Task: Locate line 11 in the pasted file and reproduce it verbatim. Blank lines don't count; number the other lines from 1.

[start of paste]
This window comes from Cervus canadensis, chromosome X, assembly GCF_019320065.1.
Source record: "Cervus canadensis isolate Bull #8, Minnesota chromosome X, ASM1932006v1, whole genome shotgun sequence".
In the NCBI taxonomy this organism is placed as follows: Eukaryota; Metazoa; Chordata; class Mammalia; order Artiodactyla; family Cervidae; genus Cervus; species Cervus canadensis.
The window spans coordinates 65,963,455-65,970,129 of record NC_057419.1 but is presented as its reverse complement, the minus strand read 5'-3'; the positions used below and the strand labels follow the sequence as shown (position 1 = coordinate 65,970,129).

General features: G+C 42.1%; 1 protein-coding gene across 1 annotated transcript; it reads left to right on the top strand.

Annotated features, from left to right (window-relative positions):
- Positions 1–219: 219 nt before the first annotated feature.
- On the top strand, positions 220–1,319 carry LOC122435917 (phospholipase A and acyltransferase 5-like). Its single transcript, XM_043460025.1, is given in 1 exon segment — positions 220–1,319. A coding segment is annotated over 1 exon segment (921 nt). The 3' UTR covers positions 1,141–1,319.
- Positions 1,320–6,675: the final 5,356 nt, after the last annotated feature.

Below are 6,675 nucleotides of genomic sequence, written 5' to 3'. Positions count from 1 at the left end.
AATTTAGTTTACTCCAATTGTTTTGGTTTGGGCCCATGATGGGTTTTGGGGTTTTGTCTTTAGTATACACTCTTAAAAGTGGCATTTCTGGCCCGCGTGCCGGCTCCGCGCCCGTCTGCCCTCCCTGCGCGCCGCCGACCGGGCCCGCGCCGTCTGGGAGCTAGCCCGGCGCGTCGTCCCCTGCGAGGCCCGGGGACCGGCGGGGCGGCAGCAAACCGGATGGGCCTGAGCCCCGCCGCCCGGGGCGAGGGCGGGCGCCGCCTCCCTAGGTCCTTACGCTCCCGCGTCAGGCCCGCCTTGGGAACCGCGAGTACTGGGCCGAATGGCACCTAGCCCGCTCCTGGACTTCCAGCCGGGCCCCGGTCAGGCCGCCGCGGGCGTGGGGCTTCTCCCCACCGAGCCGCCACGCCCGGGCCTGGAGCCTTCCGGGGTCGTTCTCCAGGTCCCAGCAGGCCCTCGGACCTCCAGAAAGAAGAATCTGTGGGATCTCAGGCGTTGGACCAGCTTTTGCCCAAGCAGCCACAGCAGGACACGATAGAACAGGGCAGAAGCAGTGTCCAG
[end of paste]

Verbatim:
AATTTAGTTTACTCCAATTGTTTTGGTTTGGGCCCATGATGGGTTTTGGGGTTTTGTCTTTAGTATACACTCTTAAAAGTGGCATTTCTGGCCCGCGTGCCGGCTCCGCGCCCGTCTGCCCTCCCTGCGCGCCGCCGACCGGGCCCGCGCCGTCTGGGAGCTAGCCCGGCGCGTCGTCCCCTGCGAGGCCCGGGGACCGGCGGGGCGGCAGCAAACCGGATGGGCCTGAGCCCCGCCGCCCGGGGCGAGGGCGGGCGCCGCCTCCCTAGGTCCTTACGCTCCCGCGTCAGGCCCGCCTTGGGAACCGCGAGTACTGGGCCGAATGGCACCTAGCCCGCTCCTGGACTTCCAGCCGGGCCCCGGTCAGGCCGCCGCGGGCGTGGGGCTTCTCCCCACCGAGCCGCCACGCCCGGGCCTGGAGCCTTCCGGGGTCGTTCTCCAGGTCCCAGCAGGCCCTCGGACCTCCAGAAAGAAGAATCTGTGGGATCTCAGGCGTTGGACCAGCTTTTGCCCAAGCAGCCACAGCAGGACACGATAGAACAGGGCAGAAGCAGTGTCCAG